Home Front Friday: Who’s Watching You?
Home Front Friday is a regular series that highlights the can do spirit on the Home Front during World War II and illustrates how that spirit is still alive today!
Remember when everyone was up in arms about the SOPA and PIPA bills that were being considered a few years ago? If you don’t, the basic story is that the bills (the Stop Online Piracy Act and the Protect IP Act) were designed to limit freedom of expression on the Internet, which sent U.S. citizens into a frenzy. Famous websites like Wikipedia, Reddit, Tumblr, Twitter, Flickr, Craigslist, and even Google staged blackout campaigns in protest of the censorship the bills would bring about. Ultimately, the bills were rejected and Americans were and still are able to retain the same freedom of information as before!
During World War II, however, a different story unfolded. Censorship was extremely prevalent during the war years, both on the home front and abroad, designed to keep sensitive information out of enemy hands and to keep spirits high by hiding the true costs of battle. The United States waged a vicious war on the home front against careless talk, which could easily slip into the hands of spies. Information such as ship departures, unit names, and even simple rumors could be picked up by spies and sold to the Axis.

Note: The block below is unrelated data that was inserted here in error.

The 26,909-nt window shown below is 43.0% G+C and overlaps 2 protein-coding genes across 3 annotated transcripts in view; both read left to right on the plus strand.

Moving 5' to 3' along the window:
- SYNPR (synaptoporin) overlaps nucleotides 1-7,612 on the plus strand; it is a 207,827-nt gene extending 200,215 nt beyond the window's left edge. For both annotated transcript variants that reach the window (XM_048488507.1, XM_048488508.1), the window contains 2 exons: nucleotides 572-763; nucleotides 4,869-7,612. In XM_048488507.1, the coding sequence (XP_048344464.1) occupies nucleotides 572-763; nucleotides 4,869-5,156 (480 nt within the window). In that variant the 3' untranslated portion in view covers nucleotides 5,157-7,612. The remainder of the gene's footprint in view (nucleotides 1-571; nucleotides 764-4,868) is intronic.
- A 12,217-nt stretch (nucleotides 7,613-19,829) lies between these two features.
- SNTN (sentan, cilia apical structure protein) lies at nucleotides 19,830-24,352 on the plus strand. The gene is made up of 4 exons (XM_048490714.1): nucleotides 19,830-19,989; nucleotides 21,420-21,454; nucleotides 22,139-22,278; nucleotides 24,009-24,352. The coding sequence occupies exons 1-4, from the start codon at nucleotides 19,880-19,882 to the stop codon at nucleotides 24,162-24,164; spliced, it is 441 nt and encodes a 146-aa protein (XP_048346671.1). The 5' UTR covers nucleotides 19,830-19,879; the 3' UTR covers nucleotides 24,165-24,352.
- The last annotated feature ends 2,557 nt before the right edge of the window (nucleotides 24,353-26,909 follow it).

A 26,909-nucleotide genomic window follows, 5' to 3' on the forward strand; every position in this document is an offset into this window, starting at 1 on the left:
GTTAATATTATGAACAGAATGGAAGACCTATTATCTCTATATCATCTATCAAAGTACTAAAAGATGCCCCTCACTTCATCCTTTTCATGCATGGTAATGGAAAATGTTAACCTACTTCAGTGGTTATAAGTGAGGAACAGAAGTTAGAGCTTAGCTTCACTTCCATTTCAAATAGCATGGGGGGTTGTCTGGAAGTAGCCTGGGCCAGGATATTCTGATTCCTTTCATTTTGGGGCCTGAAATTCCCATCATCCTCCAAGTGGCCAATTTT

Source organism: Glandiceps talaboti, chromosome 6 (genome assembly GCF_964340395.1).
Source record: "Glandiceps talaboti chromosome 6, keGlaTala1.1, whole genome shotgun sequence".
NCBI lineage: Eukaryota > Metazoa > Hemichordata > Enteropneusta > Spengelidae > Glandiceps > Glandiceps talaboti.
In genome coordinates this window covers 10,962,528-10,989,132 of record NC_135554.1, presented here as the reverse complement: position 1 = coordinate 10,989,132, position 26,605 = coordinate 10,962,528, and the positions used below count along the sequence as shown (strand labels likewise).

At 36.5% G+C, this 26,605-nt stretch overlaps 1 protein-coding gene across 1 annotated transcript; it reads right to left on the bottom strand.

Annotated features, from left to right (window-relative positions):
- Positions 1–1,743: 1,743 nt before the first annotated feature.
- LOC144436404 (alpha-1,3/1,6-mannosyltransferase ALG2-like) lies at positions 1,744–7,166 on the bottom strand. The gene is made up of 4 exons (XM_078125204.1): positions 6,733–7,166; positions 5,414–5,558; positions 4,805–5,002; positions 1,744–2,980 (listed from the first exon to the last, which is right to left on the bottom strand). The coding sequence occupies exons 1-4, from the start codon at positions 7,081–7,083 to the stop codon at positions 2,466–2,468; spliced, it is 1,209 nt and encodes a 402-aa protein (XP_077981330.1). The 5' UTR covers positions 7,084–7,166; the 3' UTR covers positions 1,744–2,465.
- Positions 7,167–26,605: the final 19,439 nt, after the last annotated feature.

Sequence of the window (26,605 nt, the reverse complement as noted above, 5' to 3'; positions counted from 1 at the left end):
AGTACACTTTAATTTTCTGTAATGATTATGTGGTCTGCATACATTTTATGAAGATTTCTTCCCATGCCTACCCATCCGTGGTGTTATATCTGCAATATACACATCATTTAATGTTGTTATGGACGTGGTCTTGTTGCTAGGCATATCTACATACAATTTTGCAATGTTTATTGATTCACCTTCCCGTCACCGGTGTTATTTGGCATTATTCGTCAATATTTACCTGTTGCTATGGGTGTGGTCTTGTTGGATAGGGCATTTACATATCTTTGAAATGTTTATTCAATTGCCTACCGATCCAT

Letters home from the front were especially delicate, as the troops had access to information that was critical to keep secret. V-Mail (short for Victory Mail) was the main method of correspondence between soldiers abroad and their loved ones back in America. Every letter had to pass through a censor before being delivered! If secret information was encountered, the censors may not deliver the letter or would black out the offending lines. Could you imagine if someone read and edited every text message you sent?
Thankfully, we don’t have to worry about censors going through everything we write. Instead, we can use censorship techniques to make something new! Keep reading to learn how to make poetry by using the blackout method:
What you need:
- An article of text. It can be a page from an old book, a magazine or newspaper article, something you print out…the possibilities are really endless!
- A black permanent marker
- A pencil (optional)
1. First, pick an article of text. I used this old, water-damaged copy of The Bell Jar by Sylvia Plath.
2. Pick out a section of your text to make poetry out of by marking off words or phrases here and there. The goal is to only take a few words out of the longer text to convey a simpler idea. This step might take time as you look for the smaller sections you would like to use!
When you are deciding on what to narrow down, it helps to use a pencil to box off the words you would like to keep.
3. Once you have decided what to keep, use the marker to black everything else out, leaving just the words you chose:
Voila! You now have your own personalized poetry created from censorship! Feel free to do this with any article of text you come across – you never know when inspiration might strike!
Posted by Katie Atkins, Education Intern and Lauren Handley, Assistant Director of Education for Public Programs at The National WWII Museum.